The chance to do a thousand mile road trip to get to New Mexico for a residency at the Santa Fe Art Institute was an irresistible dream come true. After weeks of planning and considering different routes, plus an hour of last-minute panic mulching to keep the weeds down while I’m away, I set off around 11 am for the first leg of a 1150 mile trip, and an 8 week residency. Aside from the fact that I love driving, I thought it would be a great way to transition from the concerns and habits of life in the bay area to think about what I might do with this opportunity and in the process also get used to the altitude of 7000 feet.

The Road Trip

Day 1 was a grueling 430 mile drive from Berkeley via the I5 and 395, stopping for the night at a tiny place called Yermo, just beyond Barstow. I know the I5 well but had never been through Bakersfield. There’s a very pleasant stretch of hilly driving just beyond the city before the desert landscape begins to unfold. Surprises were everywhere. On Day 2, I headed to Flagstaff, AZ for another long drive of 345 miles through wide open plains and rugged desert landscapes that transform into forest as the road climbs up to 6000 feet. The mountain air is fabulous and all along the way are turn offs for the original route 66, with mid-century motels in bright colors and small towns to explore like Kingman and Seligman.

Flagstaff is home to the University of Northern Arizona and a great base for exploring. On Day 3, I made a visit to the Grand Canyon which is only 75 miles north of Flagstaff, and truly one of the wonders of the world. Words cannot describe its immensity, its complexity and its scale. Along with many tourists I walked along the south rim and stood staring in amazement across a vast space that is often 10 miles wide, towards the north rim. In all directions there are brightly colored layers of rock and stunning formations that never seem to end. The average depth is 1 mile and daring to look straight down into the bottom was an ongoing challenge.

Taking a different route back to Flagstaff through more beautiful and rocky landscapes, I decided to end my ‘rest-day’ with a night of star-gazing at the Lowell Observatory in Flagstaff.

Famous for discovering Pluto, Lowell had a ‘live astronomer’ Dr. Ted Dunham available with real-time images of planets, stars, galaxies and other celestial objects displayed on a large television screen outdoors. Staff gave presentations about the nature and size of stars and the characteristics of our own solar system. We gazed through portable telescopes at the Andromeda Galaxy and the Orion Nebula, we heard the origin stories of some of the constellations and I discovered that many scientists now believe that life must exist in other parts of the universe. By day’s end, my body, mind and soul were completely blown and cleansed of any remaining vestiges of bay area hipsta sensibility. I felt so expanded by everything I encountered that I slept like a baby, dreaming of distant horizons and interstellar travel.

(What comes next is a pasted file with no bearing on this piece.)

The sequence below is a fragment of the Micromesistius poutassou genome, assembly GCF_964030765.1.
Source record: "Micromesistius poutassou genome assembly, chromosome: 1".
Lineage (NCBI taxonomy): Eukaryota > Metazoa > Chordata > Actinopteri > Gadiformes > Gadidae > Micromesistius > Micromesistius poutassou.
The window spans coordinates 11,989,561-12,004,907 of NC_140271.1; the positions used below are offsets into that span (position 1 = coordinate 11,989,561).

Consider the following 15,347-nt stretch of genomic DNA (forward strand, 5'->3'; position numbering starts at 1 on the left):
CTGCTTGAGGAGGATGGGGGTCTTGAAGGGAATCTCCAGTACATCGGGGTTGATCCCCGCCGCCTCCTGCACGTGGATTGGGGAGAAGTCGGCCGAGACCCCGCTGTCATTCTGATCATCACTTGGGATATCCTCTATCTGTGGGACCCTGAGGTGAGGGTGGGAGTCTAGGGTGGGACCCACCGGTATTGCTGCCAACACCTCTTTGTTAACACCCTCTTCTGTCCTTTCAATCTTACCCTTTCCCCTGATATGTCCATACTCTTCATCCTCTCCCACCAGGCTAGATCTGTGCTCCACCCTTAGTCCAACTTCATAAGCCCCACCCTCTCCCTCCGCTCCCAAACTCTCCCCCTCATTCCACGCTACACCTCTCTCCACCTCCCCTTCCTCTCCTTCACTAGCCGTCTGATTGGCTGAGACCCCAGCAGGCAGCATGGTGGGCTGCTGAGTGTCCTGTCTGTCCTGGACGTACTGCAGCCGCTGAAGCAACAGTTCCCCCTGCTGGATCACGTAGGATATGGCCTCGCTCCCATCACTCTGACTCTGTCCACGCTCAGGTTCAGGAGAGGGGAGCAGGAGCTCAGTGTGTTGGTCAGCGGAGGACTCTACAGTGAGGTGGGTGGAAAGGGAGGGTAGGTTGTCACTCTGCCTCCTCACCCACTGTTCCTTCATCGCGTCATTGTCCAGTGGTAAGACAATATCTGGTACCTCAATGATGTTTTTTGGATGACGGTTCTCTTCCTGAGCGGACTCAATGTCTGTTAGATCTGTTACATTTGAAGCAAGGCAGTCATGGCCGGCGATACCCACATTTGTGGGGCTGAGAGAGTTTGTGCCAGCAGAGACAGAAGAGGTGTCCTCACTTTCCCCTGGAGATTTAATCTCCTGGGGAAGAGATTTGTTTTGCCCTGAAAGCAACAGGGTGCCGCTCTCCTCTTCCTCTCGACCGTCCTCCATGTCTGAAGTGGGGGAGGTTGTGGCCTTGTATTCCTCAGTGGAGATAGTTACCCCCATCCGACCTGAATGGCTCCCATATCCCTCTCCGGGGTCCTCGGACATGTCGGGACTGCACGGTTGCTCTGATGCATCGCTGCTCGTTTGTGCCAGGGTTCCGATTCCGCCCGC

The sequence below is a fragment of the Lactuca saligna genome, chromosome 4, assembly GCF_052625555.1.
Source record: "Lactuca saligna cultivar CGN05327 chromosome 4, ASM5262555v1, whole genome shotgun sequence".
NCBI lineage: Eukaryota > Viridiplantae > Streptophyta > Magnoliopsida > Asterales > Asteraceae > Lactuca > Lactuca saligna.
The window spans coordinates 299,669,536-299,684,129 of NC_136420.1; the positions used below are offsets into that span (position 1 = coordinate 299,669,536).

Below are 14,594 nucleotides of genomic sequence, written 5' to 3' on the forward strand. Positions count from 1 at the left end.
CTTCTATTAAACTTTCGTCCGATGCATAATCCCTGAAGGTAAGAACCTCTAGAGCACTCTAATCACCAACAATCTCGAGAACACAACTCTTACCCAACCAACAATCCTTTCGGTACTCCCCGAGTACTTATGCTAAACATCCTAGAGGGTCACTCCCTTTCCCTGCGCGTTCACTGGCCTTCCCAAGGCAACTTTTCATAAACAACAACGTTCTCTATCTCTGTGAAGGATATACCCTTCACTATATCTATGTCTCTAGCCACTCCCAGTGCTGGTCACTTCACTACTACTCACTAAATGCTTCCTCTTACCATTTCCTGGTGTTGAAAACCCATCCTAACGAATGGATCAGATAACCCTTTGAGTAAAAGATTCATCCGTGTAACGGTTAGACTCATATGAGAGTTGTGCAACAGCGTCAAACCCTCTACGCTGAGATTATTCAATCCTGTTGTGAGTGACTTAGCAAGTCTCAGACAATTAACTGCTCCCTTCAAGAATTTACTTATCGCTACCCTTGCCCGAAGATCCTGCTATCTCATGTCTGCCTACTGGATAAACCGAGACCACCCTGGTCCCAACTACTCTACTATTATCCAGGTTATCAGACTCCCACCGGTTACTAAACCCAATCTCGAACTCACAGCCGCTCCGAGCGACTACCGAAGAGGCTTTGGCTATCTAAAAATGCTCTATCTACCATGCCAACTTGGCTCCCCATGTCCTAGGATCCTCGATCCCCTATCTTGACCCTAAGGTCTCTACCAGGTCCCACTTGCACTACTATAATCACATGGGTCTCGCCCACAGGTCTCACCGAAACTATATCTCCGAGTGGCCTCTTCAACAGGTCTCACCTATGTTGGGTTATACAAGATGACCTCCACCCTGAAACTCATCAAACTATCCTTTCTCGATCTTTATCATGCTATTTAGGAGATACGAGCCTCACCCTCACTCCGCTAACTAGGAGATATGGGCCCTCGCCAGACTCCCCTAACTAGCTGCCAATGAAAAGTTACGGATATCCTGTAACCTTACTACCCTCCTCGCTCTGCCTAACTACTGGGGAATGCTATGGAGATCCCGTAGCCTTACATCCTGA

Day 4 was back on the tarmac however, for the last big leg of my road trip and another 375 miles of straight open road, endless deserts and huge flat vistas. I made it to Albuquerque for an early night and a glimpse of the Superbowl.

On Day 5 the hour’s drive to Santa Fe went by in a flash and I was soon settled in with the other residents in this beautiful building designed by Ricardo Legoretta.

All along the way I stayed in cheap motels that were clean and much more comfortable than I expected for my limited budget (thank you especially Budget Inn, Flagstaff and Econolodge, Old Town Albuquerque).

The SFAI is a beautiful building, designed by Ricardo Legoretta
A modern sleek courtyard design with bright blue stucco and the shadow of bare trees on the left wall
View of the Inner Courtyard, Santa Fe Art Institute
The Equal Justice Residency

I’m excited about what is possible here, who I might meet, and what I might learn. The Santa Fe Art Institute has created a powerful residency program for 2018 on the theme of equal justice. More details to come as the program unfolds but for now, all you need to know is that I have a private room (and bathroom) with underfloor heating and patio, 24 hour studio access, a gallery space available for exhibitions and a cohort of fascinating people to work with. Is this another dream and if so when will I wake up?